NPD Group: 10 Fastest (And Slowest) Growing Technologies Or Brands In The Channel
Who's Up, Who's Down
Citing tracking data from its Distributor and Reseller Tracking Services, an NPD Group study found that revenue through the channel overall increased more than 5 percent in 2014. That level of growth, in the face of a changing technology and vendor landscape, means the channel is stronger than ever, Stephen Baker, vice president of industry analysis at NPD, said. However, there were some winners and some losers when it came to technology and brands in the channel, as some areas saw triple-digit growth and others were down for the year.
Take a look.
While mobility isn't yet officially tracked by NPD data, Baker said it is a growing and "underdeveloped opportunity" in the channel. The challenge with measuring the success of mobility in the channel, Baker said, is that so much of the market is centered around BYOD. However, that doesn't mean there isn't a market for mobility sales in the channel, he said, as the technology opens up opportunities for containerization, security, mobile management and more.
"I think it's pretty underdeveloped right now, but that's clearly an area of opportunity going forward," Baker said.
The area with the largest drop in sales in 2014 was printer consumables, which dropped 4 percent. The reason behind that is simple, Baker said -- businesses are just printing less overall. That trend is continuing, he said, as more people choose to view and save documents in the cloud and on their devices. However, that doesn't mean the opportunity around print is completely over, Baker said, as NPD sees managed print services as an area of opportunity.
One surprising drop for the channel was in sales of software, NPD's report found. Sales of software for 2014 fell by 3 percent. Baker attributed the drop to slower OS sales in 2014 compared with 2013 as well as an overall reluctance by businesses to upgrade to Windows 8. Another factor in lower growth numbers for software is a general tendency for it to be more of a direct business than through the channel, he said. Kyle Cebull, CMO of Fort Myers, Fla.-based Entech, said dropping software sales could also be due the rise of Software-as-a-Service, which delivers less revenue up front compared with traditional software sales.
Desktops hit a second year of strong growth, the NPD study found, with 6 percent growth in 2014 and 9 percent growth the year before. Baker said desktop PCs remain a strong "core product" to a company's business and, like everything, eventually wear out. That PC refresh rate has continued the strong growth numbers for desktop PCs, he said, and represent a large, continuous opportunity for the channel.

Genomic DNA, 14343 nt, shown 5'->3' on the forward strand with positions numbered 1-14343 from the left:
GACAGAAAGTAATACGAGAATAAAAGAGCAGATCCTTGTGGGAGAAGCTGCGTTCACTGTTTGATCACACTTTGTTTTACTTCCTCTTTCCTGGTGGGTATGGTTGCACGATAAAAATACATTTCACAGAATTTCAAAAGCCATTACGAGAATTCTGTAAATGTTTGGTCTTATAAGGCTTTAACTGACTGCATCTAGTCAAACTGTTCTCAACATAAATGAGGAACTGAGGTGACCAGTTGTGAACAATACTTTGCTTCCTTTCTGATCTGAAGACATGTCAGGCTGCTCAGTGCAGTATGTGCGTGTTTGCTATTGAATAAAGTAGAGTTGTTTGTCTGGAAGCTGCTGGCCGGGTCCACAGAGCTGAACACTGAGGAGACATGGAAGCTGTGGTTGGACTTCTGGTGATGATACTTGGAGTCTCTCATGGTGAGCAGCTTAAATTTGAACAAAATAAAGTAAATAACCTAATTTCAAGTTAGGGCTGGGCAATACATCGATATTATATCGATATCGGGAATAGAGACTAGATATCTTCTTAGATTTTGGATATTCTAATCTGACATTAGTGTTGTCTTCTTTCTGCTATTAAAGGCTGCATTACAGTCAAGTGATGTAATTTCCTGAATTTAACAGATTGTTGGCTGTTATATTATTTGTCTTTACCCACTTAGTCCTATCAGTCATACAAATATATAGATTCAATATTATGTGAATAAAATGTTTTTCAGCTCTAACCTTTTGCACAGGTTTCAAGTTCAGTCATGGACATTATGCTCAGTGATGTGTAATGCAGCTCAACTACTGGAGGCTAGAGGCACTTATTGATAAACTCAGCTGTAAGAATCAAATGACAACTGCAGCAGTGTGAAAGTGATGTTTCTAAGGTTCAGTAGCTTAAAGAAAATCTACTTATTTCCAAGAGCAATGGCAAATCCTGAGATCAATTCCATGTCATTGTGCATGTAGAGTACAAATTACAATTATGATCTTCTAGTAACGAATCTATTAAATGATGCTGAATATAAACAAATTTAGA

Networking hardware sales grew for the second year in a row, climbing 6 percent in 2014. The NPD study credited its growth to strength in security appliances. Baker added that back-end systems, including storage and infrastructure, are a "consistent" area of growth for businesses of all sizes. Especially with the rising popularity of the cloud, Baker said that there is a lot of demand for the channel to build infrastructure solutions.
"There's just a lot of activity there," Baker said.
While it's not a particular technology, certain brands saw strong sales growth in the channel. The top three brands for the channel included Hewlett-Packard, Cisco Systems and Lenovo, NPD said, with 7 percent growth to more than $23.5 billion in sales through the channel. Other major brands include Dell and Intel, which each saw their sales surpass $1 billion in the channel, a jump of 25 percent.
The PC isn't dead, NPD found, with 14 percent growth overall in 2014 for the category. While some individual categories were growing faster than others, such as Chromebooks, the market overall is healthy and growing, Baker said. While the consumer market has a little more "craziness," Baker said the business market for PCs remains strong and steady as it remains an important tool in the workplace.
"It remains a core product and a core business tool for everyone who has a job," Baker said.
As memory and processor sales strengthened, component sales in the channel saw strong 15 percent growth. Baker attributed that growth to end users looking to make the most out of their technology, and recognizing that strong back-end systems and strong processors are one way to do that.
One of the areas that saw the biggest sales growth was built-to-order PCs, NPD found. As end users looked to find alternatives to Windows 8, NPD said it saw alternatives to standard PCs jump 28 percent, a total of 2.7 million desktops and notebooks. Baker said he also saw end users looking to build more customized products that were configured to optimize a specific task.
"Trying to make sure you have the right kind of products means you want to go out and buy some kind of specialized device to solve a specialized problem," Baker said.
Chromebooks won the prize for most growth, NPD said, with unit volume increasing 125 percent in 2014. The focus of most of those sales was the education market, NPD said, with close to half of all of the sales happening in the back-to-school period between June and August. Baker said 2014 saw an increase in the number of vendors offering Chromebooks, with big vendors such as Dell, Lenovo and HP joining early entrants Samsung and Acer. While the opportunity for Chromebooks seems to lie mostly in education, Baker said it will be interesting to see what opportunities emerge down the road for Chromebook as a business tool.